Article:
Glass is primarily used as a container for food items like beverages, sauces, condiments, oils, jellies, and dessert toppings. The place of glass in food and consumer packaging has decreased by a significant margin compared to the past. Consider that common household items, like bleach, used to be packaged in glass containers. There has been a steady increase in the use of plastics in place of glass, since those packages are lighter, more resilient and more cost-efficient.
Glass, however, is still pertinent today because it provides a unique and premium experience that plastics just can’t match. Unlike other packaging materials which rely on stacking layers together to achieve specific properties, glass is an all-in-one solution. For instance, amber glass keeps UV light from penetrating the packaging and breaking down a beverage like beer. Whereas a plastic application may have to use more than 5 layers of various polymers to achieve similar barrier properties. It is greatly sought out as packaging for beer, wine, and fine liquors.
In general, the cosmetics industry is very image-focused, whether it is for advertisement, product, or the end-use buyer. To satisfy the need for refined appearance, cosmetics companies still choose to put their products in glass packaging. Though the inherent properties of glass do fulfill the typical cosmetic product’s marketing design approach, the primary reason for the use of glass is tradition and standardization across the supply chain and category. Suppliers and co-packers of cosmetic products are used to handling glass. Glass has historically been used for cosmetic and perfume packaging because of its inertness and purity (although, that is achievable with other substrates in today’s market). Customized glass packaging is more expensive to replicate and is an advantageous anti-counterfeiting choice for this sector, which already has a very high percentage of counterfeiting compared to other retail products. But the primary reason glass is used in this category is competitiveness – products need to have a high-end appearance in this crowded market if they want to sell. Glass has a shelf impact unlike any other packaging material, with clarity, shape and texture that cannot be matched by other materials. The transparency of glass allows for a clear showcase of the product, while the material’s strength contributes to its premium appearance and feel.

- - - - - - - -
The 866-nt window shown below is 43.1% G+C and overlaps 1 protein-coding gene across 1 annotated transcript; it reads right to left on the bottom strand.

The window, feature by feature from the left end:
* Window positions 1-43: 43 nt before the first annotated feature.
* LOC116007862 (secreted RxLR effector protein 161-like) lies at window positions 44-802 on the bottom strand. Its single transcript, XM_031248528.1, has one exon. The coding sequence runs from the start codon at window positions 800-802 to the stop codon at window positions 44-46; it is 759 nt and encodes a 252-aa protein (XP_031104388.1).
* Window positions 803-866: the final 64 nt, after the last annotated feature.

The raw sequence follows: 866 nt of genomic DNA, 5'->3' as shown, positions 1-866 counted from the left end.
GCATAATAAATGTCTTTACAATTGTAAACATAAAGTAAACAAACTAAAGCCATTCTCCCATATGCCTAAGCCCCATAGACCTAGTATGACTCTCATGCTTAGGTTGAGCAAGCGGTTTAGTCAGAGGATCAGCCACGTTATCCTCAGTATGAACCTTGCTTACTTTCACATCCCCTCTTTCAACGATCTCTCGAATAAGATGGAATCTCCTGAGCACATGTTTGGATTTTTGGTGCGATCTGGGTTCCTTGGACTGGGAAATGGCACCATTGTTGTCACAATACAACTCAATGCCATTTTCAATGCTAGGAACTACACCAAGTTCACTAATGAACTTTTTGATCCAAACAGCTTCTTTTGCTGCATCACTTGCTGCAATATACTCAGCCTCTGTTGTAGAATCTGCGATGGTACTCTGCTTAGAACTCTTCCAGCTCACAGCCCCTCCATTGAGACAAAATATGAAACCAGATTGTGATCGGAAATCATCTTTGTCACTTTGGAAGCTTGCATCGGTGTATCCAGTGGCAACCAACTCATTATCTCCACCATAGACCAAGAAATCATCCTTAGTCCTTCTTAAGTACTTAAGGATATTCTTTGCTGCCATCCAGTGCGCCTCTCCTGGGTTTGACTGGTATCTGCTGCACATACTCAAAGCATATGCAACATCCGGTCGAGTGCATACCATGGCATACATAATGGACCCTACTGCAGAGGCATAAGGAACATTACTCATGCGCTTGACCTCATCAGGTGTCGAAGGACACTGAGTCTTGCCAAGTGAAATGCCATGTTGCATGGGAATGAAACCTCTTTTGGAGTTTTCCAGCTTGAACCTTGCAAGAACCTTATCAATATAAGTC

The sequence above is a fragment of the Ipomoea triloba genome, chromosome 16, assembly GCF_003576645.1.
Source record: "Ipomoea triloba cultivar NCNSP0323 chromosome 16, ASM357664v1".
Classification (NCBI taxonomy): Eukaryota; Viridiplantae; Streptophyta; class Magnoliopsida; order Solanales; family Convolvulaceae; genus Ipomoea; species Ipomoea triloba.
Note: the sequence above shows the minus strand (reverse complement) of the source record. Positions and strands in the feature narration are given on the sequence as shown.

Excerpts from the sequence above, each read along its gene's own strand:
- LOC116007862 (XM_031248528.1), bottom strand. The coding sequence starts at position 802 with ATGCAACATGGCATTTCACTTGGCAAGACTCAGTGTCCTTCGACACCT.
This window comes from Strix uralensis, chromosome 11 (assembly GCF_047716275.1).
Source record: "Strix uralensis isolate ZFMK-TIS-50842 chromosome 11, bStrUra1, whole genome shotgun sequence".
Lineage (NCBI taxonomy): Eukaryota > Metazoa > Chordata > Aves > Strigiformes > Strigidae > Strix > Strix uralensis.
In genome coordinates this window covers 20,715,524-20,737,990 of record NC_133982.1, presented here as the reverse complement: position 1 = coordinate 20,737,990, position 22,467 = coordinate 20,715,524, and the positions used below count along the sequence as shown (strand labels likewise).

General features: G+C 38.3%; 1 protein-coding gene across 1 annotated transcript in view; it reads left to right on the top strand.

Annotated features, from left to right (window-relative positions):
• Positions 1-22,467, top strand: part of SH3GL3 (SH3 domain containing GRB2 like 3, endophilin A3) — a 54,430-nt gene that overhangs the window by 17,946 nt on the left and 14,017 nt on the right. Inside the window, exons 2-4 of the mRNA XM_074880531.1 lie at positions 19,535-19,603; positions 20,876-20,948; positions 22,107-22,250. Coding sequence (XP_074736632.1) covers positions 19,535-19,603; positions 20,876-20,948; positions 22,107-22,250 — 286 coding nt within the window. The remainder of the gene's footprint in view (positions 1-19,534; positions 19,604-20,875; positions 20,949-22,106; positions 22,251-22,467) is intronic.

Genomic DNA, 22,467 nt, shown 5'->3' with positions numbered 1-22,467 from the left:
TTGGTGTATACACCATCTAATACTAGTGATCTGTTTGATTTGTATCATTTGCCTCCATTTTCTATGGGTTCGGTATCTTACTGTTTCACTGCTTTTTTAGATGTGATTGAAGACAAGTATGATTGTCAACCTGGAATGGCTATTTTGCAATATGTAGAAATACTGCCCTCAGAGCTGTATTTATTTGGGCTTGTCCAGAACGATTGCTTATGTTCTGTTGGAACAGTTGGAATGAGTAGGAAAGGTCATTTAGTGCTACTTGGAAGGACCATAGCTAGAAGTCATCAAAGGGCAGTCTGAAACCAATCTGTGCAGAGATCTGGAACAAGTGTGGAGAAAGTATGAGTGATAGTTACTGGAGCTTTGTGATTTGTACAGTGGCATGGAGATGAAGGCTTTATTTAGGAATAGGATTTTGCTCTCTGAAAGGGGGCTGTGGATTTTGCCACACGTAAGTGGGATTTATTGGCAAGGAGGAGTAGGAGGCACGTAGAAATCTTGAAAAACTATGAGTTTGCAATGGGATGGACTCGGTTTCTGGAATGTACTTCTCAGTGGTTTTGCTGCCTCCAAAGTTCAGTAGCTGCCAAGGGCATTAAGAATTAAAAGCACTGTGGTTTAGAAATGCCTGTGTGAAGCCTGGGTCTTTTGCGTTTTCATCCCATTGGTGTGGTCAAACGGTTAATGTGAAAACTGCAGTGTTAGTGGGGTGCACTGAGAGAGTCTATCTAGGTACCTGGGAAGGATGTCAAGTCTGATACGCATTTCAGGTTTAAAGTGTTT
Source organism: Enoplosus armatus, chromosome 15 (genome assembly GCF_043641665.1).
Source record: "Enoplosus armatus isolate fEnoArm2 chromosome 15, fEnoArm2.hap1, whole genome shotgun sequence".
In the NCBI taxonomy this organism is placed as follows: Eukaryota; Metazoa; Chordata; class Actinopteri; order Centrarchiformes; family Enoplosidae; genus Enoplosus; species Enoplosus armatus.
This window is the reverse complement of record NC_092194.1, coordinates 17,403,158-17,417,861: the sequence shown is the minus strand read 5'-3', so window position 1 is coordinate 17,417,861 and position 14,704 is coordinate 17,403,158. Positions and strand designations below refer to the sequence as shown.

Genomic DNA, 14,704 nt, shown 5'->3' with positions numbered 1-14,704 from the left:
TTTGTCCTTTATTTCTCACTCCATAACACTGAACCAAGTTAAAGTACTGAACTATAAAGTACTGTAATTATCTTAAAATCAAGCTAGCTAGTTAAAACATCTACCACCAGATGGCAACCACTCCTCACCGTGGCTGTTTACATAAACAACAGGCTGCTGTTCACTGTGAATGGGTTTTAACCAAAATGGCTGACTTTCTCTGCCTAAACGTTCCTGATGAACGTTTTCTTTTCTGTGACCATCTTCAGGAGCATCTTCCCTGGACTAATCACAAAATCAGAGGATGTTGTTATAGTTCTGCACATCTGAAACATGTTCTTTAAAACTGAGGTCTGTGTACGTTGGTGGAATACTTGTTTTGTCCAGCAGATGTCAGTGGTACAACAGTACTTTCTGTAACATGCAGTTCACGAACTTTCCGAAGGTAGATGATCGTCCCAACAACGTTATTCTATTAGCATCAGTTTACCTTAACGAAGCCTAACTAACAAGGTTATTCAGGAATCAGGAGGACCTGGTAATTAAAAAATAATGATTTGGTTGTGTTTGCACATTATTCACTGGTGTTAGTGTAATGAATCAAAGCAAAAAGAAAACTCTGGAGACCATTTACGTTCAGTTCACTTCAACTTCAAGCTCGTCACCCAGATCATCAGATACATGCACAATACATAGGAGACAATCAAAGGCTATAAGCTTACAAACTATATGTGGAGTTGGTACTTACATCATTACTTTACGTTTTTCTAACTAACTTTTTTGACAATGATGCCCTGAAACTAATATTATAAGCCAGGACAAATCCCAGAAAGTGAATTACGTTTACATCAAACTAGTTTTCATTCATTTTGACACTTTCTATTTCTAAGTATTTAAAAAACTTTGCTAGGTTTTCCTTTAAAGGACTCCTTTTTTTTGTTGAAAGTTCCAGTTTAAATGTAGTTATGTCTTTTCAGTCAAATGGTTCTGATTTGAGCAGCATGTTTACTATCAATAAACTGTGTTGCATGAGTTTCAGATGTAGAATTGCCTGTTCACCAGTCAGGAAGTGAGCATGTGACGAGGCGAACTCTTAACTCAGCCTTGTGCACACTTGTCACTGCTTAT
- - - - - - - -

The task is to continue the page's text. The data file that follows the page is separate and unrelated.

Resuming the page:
The pharmaceutical industry produces very sensitive products that ensure human health and wellbeing, and primary containers come in direct contact with pharmaceutical chemicals and compounds. Again, glass’ inertness and purity make it a perfect choice. Pharmacological packaging is subject to special ethical standards and regulations, and Type I glass (or borosilicate glass), meets the most stringent requirements needed for medications. Pharmaceutical packaging most often made from glass are jars, ampoules, vials and cartridges.
In the food packaging realm, there has been an undeniable shift to the use of plastic over glass, but as we have seen, glass is still relied upon to give an air of refinement, nostalgia, or safety to the product within.